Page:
Chris Daniels has been leading his band the Kings in Colorado for close to two decades, and he has made a series of albums over the years, of which this is the ninth (counting the 2000 best-of Choice Cuts). Daniels takes an eclectic, crowd-pleasing approach to his music, which mixes rock with elements of jazz, jump blues, folk, Cajun, and, well, you name it. The Kings, which includes a trumpeter (Darryl Abrahamson) and saxophonist (Jim Waddell) in the lineup, are versatile enough to follow their leader's forays into various styles, none of which extend so far to overcome his essentially personable songs. By now, Daniels is trying for different effects when he makes albums; last time out, on 1998's Louie Louie, he covered songs by Louis Jordan, Louis Prima, and Louis Armstrong. This time, he straps on a National steel guitar or other acoustic in place of his usual electric for something of an unplugged feel, and he invites along a passel of friends who include bluegrass wizard Sam Bush, ex-Buffalo Springfield and Poco member Richie Furay, and Bill Payne of Little Feat. None of the guests overwhelm the leader, however. As he moves from a funky tune to a folky one and from a Cajun rhythm to a rinky-tink 1920s sound, Daniels remains a likeable frontman whether he is singing to a woman who tried unsuccessfully to domesticate him ("Biggest Heartache on the Block") or praising one who did succeed ("She's the Reason"). Either way, his music brings a smile to the listener, in a club in Colorado, on tour in the Netherlands, or on this CD.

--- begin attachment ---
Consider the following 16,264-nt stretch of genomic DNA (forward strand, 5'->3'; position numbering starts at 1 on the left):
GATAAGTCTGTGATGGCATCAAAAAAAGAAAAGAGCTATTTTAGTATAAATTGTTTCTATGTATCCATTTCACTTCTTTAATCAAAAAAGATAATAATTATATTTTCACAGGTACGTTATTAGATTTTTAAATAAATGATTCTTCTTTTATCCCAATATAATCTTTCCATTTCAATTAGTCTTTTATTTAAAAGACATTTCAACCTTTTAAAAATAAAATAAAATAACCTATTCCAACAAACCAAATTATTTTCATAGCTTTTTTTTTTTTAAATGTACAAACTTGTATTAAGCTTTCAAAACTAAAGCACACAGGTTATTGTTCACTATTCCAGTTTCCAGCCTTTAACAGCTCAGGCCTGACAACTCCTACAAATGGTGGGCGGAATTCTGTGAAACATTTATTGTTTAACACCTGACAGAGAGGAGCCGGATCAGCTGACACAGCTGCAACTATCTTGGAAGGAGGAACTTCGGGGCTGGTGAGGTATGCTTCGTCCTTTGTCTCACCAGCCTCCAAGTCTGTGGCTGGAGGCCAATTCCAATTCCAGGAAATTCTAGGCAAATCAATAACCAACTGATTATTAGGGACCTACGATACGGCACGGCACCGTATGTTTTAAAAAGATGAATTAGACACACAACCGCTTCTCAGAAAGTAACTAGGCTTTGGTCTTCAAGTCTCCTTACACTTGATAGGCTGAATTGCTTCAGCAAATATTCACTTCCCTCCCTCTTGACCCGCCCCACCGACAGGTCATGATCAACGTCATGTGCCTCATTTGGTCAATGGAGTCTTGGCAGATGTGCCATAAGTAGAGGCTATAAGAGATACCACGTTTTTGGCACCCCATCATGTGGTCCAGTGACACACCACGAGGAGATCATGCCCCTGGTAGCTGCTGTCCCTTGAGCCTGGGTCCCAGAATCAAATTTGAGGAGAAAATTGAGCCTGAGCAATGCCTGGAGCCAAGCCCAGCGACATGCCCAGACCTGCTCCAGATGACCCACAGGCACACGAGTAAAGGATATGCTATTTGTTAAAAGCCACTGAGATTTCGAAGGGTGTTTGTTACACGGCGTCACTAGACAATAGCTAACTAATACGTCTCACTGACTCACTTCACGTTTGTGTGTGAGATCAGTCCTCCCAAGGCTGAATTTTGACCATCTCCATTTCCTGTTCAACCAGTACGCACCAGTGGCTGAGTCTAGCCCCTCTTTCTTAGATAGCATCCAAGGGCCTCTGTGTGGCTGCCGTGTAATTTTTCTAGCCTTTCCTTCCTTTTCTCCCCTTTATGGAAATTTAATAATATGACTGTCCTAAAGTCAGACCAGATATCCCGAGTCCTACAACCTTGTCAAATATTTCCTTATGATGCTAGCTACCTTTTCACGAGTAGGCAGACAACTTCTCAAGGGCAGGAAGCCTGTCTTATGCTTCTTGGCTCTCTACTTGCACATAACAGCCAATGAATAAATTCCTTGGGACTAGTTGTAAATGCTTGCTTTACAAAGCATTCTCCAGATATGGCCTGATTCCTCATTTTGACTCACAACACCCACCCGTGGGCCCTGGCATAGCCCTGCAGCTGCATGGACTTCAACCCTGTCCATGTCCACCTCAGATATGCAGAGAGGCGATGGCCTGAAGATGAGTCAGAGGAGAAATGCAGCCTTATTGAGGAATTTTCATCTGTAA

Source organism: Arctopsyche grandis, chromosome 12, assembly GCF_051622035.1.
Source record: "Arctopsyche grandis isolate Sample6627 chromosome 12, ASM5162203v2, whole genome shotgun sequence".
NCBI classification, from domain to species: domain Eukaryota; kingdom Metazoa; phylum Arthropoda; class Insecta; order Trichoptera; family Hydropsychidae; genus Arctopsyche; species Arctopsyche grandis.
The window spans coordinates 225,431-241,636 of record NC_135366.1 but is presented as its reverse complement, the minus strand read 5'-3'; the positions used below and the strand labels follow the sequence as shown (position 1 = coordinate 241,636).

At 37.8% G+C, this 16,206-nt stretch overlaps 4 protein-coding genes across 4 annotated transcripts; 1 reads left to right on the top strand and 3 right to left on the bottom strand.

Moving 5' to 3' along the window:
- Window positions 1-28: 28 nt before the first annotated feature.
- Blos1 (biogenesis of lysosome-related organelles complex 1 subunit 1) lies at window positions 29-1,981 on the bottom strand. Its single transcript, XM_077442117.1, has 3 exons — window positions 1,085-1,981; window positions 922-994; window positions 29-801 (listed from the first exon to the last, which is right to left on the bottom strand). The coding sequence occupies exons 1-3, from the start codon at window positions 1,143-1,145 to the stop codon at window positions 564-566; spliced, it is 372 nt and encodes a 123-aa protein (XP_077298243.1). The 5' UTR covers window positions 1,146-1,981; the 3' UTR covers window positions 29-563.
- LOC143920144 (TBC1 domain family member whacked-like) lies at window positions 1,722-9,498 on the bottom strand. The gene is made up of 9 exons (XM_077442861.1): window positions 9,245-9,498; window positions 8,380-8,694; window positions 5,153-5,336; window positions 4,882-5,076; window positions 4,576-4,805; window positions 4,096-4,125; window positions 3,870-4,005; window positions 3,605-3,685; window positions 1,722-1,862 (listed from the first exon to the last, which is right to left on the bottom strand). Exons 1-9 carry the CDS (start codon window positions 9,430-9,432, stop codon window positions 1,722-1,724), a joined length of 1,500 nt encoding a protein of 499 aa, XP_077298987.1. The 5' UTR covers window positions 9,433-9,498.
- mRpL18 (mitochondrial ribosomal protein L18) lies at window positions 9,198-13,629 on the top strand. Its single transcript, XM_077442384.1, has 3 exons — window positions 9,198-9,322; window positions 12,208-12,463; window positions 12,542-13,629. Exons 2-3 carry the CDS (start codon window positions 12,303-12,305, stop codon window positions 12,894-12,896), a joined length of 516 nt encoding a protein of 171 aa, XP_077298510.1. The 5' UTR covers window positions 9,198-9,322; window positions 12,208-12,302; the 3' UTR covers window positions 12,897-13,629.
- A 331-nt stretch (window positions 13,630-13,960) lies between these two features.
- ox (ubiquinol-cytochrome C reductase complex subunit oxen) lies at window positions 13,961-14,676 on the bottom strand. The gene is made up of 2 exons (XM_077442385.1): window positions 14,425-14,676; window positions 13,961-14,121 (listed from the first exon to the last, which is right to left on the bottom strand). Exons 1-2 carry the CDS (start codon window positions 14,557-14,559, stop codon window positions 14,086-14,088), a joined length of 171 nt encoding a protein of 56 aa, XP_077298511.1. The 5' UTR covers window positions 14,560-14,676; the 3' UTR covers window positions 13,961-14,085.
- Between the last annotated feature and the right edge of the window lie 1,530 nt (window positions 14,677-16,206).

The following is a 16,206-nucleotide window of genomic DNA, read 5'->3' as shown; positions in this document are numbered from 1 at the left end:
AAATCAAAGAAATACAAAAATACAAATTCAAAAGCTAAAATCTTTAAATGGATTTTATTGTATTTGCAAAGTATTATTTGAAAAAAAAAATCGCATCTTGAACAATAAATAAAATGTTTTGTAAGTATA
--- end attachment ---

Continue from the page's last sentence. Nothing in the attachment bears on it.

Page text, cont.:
AllMusic Review by William Ruhlmann